New meat processing facility on CSU campus sparks controversy, petition

Posted at 2:01 PM, May 03, 2017
and last updated 2017-05-03 16:07:51-04

FORT COLLINS, Colo. – Plans to build a new animal handling and meat processing facility at Colorado State University are being met with some opposition from animal rights activists.

The university in March announced plans for the $15 million JBS Global Food Innovation Center in Honor of Gary and Kay Smith. Greeley-based JBS USA has pledged $12.5 toward the project.

Located just south of the existing Animal Sciences Building, the center will include a hands-on meat processing facility, in addition to a kitchen, spaces for developing and packaging food products, and a cafe.

The new facility also will include an educational space designed by world-renowned CSU professor, author and animal welfare expert Temple Grandin.

Putting an animal processing facility on campus has drawn mixed reactions from students.

Becca Bliel is opposed to the building and started a petition on in an effort to try to stop construction of what she calls a "slaughterhouse." As of Wednesday afternoon, the petition had more than 60,000 signatures.

“They’re going to be bringing live animals to campus and killing them at a place that’s supposed to be a welcoming and loving community, where generally CSU is very peaceful,” Bliel said.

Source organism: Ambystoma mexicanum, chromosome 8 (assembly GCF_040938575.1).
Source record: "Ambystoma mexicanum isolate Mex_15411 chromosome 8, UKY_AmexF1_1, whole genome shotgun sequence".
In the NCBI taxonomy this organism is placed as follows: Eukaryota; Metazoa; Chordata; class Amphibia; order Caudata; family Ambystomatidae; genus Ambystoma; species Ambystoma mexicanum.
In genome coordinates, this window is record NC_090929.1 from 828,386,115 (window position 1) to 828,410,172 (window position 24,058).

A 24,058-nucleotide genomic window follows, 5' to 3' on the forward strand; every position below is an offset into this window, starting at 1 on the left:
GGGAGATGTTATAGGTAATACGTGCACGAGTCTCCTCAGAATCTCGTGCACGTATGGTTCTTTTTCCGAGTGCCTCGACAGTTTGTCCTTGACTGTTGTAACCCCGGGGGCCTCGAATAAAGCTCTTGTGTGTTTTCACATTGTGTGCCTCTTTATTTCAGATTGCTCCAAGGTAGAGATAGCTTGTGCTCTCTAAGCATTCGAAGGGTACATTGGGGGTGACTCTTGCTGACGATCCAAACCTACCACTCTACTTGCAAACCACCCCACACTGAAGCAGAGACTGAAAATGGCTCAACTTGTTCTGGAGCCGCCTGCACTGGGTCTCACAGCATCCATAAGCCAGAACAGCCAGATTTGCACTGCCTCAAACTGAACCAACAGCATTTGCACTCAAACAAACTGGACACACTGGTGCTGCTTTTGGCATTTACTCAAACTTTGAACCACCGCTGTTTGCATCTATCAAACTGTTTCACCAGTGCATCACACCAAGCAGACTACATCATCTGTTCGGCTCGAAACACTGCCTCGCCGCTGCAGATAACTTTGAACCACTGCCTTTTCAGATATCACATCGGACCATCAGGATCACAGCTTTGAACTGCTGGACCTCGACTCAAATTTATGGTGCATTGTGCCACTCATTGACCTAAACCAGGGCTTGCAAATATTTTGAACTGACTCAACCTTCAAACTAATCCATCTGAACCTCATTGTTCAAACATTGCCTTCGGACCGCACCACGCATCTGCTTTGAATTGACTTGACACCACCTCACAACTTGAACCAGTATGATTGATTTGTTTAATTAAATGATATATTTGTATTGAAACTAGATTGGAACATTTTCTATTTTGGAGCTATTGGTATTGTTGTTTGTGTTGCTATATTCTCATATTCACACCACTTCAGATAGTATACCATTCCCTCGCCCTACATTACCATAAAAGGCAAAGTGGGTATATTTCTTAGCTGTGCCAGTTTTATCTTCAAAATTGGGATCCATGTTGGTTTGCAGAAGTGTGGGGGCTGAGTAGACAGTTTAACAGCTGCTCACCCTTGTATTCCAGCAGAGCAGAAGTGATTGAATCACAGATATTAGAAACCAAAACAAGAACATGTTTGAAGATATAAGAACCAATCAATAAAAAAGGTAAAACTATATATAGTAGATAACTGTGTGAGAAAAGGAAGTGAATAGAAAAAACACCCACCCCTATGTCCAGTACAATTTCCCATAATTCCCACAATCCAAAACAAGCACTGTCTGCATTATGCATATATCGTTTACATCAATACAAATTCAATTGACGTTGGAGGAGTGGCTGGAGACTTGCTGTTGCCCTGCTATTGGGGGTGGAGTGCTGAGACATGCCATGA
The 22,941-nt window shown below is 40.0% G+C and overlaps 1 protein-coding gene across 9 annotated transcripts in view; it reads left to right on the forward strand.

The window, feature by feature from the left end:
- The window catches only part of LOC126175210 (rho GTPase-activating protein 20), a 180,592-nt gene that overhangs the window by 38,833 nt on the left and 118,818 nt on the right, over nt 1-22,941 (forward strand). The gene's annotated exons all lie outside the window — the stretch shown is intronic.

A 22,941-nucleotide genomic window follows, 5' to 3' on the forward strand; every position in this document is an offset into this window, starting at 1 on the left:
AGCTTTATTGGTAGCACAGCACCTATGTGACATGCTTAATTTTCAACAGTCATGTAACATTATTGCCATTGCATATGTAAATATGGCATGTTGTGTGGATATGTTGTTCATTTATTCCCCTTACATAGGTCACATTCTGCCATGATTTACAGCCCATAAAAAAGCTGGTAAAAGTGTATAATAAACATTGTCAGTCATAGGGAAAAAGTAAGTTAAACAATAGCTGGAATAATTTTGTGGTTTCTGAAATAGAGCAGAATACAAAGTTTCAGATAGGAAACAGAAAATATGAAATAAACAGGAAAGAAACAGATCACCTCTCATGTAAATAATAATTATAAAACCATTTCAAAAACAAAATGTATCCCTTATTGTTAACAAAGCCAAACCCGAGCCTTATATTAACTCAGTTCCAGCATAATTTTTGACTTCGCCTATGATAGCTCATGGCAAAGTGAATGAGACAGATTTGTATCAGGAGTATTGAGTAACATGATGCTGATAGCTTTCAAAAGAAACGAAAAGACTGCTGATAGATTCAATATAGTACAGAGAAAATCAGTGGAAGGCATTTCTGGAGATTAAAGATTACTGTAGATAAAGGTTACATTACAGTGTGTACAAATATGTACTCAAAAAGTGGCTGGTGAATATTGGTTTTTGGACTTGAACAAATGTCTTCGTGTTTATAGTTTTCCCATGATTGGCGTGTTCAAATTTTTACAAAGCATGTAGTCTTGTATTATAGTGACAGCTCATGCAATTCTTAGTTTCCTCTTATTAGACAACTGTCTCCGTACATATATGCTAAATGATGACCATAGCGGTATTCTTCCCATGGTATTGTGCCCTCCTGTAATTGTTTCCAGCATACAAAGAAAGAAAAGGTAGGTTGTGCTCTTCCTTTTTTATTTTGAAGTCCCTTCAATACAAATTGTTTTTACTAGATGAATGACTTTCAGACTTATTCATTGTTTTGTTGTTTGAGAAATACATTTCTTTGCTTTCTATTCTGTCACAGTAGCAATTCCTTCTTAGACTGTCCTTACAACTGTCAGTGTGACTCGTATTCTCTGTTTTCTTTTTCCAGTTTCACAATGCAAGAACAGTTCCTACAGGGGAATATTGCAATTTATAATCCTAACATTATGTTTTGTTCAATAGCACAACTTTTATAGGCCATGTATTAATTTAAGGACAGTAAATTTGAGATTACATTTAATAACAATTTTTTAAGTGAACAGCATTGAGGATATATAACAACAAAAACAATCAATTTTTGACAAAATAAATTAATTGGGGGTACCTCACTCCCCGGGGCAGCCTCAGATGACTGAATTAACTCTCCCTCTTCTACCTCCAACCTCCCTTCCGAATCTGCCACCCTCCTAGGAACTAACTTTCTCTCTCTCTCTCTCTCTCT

“CSU tries so hard to be like an environmentally friendly campus. We have a whole building dedicated to sustainability and obviously agriculture isn’t sustainable at all; it’s the number one cause of climate change and many other destructive parts of the environment,” she said.

Joanna Swenson, a student in CSU’s Animal Sciences program, said she thinks the facility is a good idea and she’s looking forward to getting some hands-on experience on campus.

“This new facility will broaden our horizons on what we’re able to do and what students are able to see and learn on and I think it’s a great opportunity for us as students,” Swenson said.

Ajay Menon, Dean of the College of Agricultural Sciences, sent a letter to colleagues last month saying there have been “misconceptions” about the facility, which he called “crucial” for CSU students and faculty.

“To characterize the facility as a 'slaughterhouse' does not accurately represent the range of activities that will take place including research on preventing and detecting food borne illnesses, innovations in food packaging design, best practices in food preparation, and exposure to retail food service operations,” Menon said.

Construction on the facility is expected to last about 18 months.

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